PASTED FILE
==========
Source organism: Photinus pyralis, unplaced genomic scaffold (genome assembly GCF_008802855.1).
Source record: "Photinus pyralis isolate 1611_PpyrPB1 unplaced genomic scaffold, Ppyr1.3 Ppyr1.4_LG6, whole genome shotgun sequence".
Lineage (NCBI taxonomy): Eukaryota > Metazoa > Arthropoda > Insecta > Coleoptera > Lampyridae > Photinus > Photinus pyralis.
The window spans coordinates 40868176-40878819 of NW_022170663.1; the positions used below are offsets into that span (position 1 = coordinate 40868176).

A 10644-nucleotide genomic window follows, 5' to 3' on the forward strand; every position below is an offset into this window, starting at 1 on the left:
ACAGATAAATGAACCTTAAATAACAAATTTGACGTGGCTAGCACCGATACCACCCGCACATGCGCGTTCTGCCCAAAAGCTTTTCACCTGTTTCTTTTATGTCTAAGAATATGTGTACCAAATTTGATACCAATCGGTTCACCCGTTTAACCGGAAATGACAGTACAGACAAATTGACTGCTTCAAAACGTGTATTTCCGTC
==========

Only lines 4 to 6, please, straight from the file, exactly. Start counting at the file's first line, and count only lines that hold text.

The window spans coordinates 40868176-40878819 of NW_022170663.1; the positions used below are offsets into that span (position 1 = coordinate 40868176).

A 10644-nucleotide genomic window follows, 5' to 3' on the forward strand; every position below is an offset into this window, starting at 1 on the left:
ACAGATAAATGAACCTTAAATAACAAATTTGACGTGGCTAGCACCGATACCACCCGCACATGCGCGTTCTGCCCAAAAGCTTTTCACCTGTTTCTTTTATGTCTAAGAATATGTGTACCAAATTTGATACCAATCGGTTCACCCGTTTAACCGGAAATGACAGTACAGACAAATTGACTGCTTCAAAACGTGTATTTCCGTC